I grew up in Silver Spring, MD, a suburb of Washington, D.C. While my neighborhood was relatively diverse, I spent my childhood in the gifted and talented classes and so I was usually one of a handful of Black children in a sea of white kids. At 8 years old, I didn’t think anything of it. Everything outside of school: church, Girl Scouts, dance classes, was done in Washington, D.C., with other Black children. School was school, but when I was with Black folks, I felt like that was my real life.
Sometime in middle school, I had my first real boy crush and we were on the phone (remember how you could spend hours on the phone with someone? But I digress) and he said, “why do you sound like a white girl?” He lived in D.C. and this is when Chocolate City was still Chocolate City. We came from two different worlds. And I was apparently living in one where I didn’t even know I sounded like a white girl. I didn’t even know what that meant. I just talked how I talked. “I don’t know,” I responded. Then for the next few months I had this weird fear and paranoia about sounding like a white girl and what that meant to other people.
Now, thankfully I was never teased about “acting white” in the sense that my intelligence and the fact that I did my homework and got good grades meant that I was trying to be white. Maybe it’s because I rolled with a crew of smart Black girls and we all supported one another and I’m just going to say it plainly: we weren’t squares. I do remember in middle school, the only Black boy in the magnet program being teased for “being white” and feeling ostracized and depressed. These are personal anecdotes, but they are not rare. This idea that Black people are teased for sounding and acting white has been purported and perpetuated for several years.
At Slate, Jamelle Bouie explores in his article, “Talking white: Black people’s disdain for ‘proper English’ and academic achievement is a myth” whether Black folks really, “stigmatize academic achievement and code it as white,” as the popular narrative suggests.
In the last 10 years, however, new research has challenged the “acting white” theory. In a 2005 paper, sociologists Karolyn Tyson, William Darity Jr., and Domini Castellino found “that black adolescents are generally achievement oriented and that racialized peer pressure against high academic achievement is not prevalent in all schools.”
According to their research—drawn from interviews with students across eight North Carolina schools—racialized stigma against high achievement exists. But it requires specific circumstances, namely, predominantly white schools where few blacks attend advanced classes. There, black and white students hold racialized perceptions of educational achievement, and black students are often isolated by stigma from both groups. As one school counselor notes:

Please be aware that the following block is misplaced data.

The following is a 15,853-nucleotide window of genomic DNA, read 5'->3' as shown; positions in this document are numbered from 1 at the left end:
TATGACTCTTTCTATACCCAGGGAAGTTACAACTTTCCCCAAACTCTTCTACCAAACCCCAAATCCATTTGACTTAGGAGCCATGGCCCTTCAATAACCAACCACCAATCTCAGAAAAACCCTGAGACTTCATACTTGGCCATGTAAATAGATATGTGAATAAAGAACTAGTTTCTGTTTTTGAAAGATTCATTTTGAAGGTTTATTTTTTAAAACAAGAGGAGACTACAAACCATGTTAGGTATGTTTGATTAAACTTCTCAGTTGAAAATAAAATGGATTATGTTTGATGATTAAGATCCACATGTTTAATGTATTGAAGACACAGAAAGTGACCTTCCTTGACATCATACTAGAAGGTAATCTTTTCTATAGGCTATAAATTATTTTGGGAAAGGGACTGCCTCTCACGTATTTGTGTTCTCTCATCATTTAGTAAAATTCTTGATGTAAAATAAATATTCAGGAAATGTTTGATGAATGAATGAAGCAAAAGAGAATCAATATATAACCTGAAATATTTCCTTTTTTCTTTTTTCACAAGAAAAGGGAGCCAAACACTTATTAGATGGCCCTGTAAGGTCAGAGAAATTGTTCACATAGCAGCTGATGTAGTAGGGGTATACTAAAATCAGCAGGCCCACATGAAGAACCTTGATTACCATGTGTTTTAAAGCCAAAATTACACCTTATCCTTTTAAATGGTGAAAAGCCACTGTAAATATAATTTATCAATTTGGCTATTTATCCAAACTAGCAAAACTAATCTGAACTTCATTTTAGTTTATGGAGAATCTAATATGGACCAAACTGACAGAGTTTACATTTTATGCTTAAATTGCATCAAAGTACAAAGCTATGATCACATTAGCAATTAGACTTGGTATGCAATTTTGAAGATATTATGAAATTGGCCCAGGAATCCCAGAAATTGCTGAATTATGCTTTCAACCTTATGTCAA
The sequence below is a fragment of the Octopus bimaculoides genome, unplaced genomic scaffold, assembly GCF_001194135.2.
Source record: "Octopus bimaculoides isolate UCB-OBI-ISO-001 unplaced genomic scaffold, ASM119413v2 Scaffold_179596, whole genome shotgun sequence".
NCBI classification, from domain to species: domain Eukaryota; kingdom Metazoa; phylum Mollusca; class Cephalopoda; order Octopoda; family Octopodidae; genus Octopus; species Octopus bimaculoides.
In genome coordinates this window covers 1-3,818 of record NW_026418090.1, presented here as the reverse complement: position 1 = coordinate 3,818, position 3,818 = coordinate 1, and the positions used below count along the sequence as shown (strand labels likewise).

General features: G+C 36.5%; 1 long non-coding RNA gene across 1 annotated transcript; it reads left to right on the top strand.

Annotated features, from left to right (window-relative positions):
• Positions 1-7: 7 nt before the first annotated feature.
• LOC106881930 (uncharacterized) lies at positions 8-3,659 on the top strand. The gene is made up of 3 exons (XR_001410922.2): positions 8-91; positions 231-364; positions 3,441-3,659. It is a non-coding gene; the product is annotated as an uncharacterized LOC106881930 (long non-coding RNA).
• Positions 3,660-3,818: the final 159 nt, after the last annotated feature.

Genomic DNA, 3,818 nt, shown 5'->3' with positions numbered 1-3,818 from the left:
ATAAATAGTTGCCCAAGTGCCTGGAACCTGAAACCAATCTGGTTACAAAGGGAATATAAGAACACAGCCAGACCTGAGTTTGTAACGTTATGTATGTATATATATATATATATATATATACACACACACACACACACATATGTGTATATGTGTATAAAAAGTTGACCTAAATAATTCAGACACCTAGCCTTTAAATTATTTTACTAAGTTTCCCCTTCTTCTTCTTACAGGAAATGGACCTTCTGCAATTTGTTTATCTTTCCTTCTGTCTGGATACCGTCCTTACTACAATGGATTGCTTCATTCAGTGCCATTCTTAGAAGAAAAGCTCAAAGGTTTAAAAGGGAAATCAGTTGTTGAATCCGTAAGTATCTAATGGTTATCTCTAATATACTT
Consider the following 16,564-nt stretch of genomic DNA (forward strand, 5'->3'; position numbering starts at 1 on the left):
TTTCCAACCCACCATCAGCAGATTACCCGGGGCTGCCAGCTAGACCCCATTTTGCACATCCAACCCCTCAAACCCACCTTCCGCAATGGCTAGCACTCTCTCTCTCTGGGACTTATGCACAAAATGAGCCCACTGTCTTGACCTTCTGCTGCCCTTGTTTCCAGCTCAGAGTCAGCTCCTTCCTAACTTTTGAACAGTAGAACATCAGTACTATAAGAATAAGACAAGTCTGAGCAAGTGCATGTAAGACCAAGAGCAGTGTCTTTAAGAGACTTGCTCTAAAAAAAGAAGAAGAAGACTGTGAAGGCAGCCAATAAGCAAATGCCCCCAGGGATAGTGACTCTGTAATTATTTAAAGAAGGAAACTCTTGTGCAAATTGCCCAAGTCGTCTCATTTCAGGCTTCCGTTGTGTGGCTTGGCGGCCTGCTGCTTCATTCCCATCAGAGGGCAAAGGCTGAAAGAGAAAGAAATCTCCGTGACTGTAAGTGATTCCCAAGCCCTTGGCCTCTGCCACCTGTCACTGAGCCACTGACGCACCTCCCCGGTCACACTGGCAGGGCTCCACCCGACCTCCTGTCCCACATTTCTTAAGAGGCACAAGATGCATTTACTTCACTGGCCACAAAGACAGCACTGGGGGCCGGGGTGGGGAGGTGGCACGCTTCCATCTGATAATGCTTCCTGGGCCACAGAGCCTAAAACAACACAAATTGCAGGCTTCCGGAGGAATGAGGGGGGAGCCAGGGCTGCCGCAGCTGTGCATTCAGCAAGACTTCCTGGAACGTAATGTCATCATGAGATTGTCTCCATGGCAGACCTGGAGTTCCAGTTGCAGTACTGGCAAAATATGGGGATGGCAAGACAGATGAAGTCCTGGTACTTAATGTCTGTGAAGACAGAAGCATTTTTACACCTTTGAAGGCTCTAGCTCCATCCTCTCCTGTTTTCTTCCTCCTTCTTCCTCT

They did not like being in honors courses because often they were the only ones. … Also, some of the kids felt that if they were in these honors classes, that there appears, the black kids look at them as if they were acting white, not recognizing that you could be smart and black. A lot of white kids look at them, basically, “You’re not supposed to be smart and black, so why are you here?”
Bouie is clear that he doesn’t want to make it seem like racialized ridiculing doesn’t happen. He admits to experiencing it, but he emphasizes that it isn’t a feature of Black culture. “Rather, it arises from a mix of factors, from social status to the composition of the school itself. As the sociologists note in their conclusion, stigmatization for whites and blacks seemed to come from the “perception that the low-status student was attempting to assume the characteristic of the ‘other,’ especially an air of superiority or arrogance.”
At the crux of Bouie’s article is his challenge of this video uploaded to the website LiveLeak last Friday where a young Black woman says, “There is no such thing as ‘talking white,’ … it’s actually called ‘speaking fluently,’ speaking your language correctly. I don’t know why we’ve gotten to a place where as a culture—as a race—if you sound as though you have more than a fifth-grade education, it’s a bad thing.” Bouie suggests that maybe this woman has been mocked not because she speaks proper English, but because she’s unable to code switch and use informal language in an informal situation.
Anyone who has had to endure criticism for “talking white”, “sounding white”, “acting white” has their own personal experience and everyone’s is different and as research suggests there are varying factors: race, class, neighborhood, environment, that come into play and the reasons behind these taunts. But you don’t know that when you’re going through it. When you’re picked on or called out, what is the most true out of all the research suggested is that you feel like the other. It’s a difficult and uncomfortable situation, especially for children and adolescents, when you are trying to fit it and trying to find your place. And don’t be that Black person who talks white and also does “white people things”, you might not make it of high school in one sane piece.
Years later and I’m a grown woman who still gets told from time to time that I “sound like a white girl.” It comes in handy for phone interviews and making calls to the cable company, but it can be a pain to still have to press against this idea, this notion of how Black folks are supposed to act and sound. Oftentimes these same Black people who say I sound white are surprised when they learn that I am down with this or that aspect of “Blackness”. It’s a funny exchange, a lesson not to assume. I try to defy stereotypes everyday, even the ones that come from people who look like me.
Diana Veiga is a Spelman woman, a DC resident, and a freelance writer. Of course, she’s also on Twitter.